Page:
MANILA — The University of the Philippines on Tuesday announced that its “chatbot” providing COVID-19 information is now available in the “Beki language” or slang used by the LGBT community.
“LGBT slang or the Beki language option is now available when you converse with Yani! If you’re looking for COVID-19 statistics, the nearest hospitals, links to therapy and counseling, or information on policies, you can talk to Yani through Facebook messenger: m.me/YaniEndCovBot,” UP posted in its Facebook page.
A chatbot is a computer application that allows people to get information online by chatting with artificial intelligence or a database. Chatbots have been used by various groups to promote the spread of helpful information during the COVID-19 pandemic.
The UP COVID-19 Pandemic Response Team’s chatbot answers questions related to COVID-19, from queries on hospitals to government policies.
“Aside from creating a multilingual AI chatbot, the UP Team has also produced social media flashcards in various Philippine languages, such as Filipino, Aklanon, Bahasa Sug, Bikol Sentral, Cebuano, Chavacano de Zamboanga, Hiligaynon, Ilokano, Itawis, Kapampangan, Meranaw, Waray Leyte, and Waray Samar,” the UP post said.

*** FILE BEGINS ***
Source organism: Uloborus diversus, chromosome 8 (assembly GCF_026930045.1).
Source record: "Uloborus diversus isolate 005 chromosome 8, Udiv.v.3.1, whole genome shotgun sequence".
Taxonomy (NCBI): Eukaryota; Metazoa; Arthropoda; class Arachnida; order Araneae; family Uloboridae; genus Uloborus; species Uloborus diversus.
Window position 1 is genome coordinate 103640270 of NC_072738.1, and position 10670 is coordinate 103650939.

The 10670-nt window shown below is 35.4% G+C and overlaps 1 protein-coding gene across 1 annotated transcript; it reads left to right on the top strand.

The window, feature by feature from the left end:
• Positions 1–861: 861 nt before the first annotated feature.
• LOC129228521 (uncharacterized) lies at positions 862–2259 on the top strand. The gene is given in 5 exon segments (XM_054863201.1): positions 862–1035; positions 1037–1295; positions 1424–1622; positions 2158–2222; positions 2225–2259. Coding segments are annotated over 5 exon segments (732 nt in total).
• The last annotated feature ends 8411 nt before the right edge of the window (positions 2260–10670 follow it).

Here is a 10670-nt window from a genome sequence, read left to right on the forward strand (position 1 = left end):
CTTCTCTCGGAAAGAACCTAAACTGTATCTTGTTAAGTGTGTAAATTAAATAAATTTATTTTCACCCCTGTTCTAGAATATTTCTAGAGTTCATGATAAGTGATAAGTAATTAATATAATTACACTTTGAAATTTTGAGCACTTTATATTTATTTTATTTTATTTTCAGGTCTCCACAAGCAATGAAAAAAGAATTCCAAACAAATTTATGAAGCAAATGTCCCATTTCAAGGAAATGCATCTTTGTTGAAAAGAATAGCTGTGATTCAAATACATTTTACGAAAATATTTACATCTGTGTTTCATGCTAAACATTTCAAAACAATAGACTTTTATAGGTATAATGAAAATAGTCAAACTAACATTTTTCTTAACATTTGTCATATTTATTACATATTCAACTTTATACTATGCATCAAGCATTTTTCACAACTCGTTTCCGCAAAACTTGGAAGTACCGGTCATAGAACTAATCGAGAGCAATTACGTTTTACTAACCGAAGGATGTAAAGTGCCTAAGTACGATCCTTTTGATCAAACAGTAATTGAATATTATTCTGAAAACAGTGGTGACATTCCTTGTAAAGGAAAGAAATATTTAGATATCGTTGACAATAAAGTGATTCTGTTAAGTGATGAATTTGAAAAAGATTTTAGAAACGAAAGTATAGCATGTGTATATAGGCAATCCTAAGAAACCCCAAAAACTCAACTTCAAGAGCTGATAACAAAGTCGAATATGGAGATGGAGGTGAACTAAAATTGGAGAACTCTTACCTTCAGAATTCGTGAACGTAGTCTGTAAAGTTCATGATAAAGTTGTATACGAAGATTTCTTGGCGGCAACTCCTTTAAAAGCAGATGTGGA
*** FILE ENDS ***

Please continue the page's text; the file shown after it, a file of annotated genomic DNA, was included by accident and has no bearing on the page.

By clicking on the link m.me/YaniEndCovBot, the user receives messages from Yani the Endcovbot, who explains that he is named after “our heroes in the fight against COVID-19.”
The chatbot explains that he can also link up people to psychologists and psychosocial support specialists.
He then asks the user to choose the preferred language: English, Filipino or Beki.
The bot uses phrases like “Sana wititit pa itey malaley. Saanchi ka ngayonchi?” and “Ang tarush, anditey ka. Anong policy areas ang betcha by golly wow mo?”
When using the English version, these phrases translate to “I hope this is not an urgent need. Where are you located right now?” and “Great to have you here! What policy areas are you interested in?”
Some answers, however, have yet to be translated to Bekispeak.
For example, when asking about COVID-19 policies, the chatbot reverts to English.
Some commenters expressed support for the project with one lauding UP for being “very inclusive.”
The UP post has since received more than 130 shares and almost 500 likes.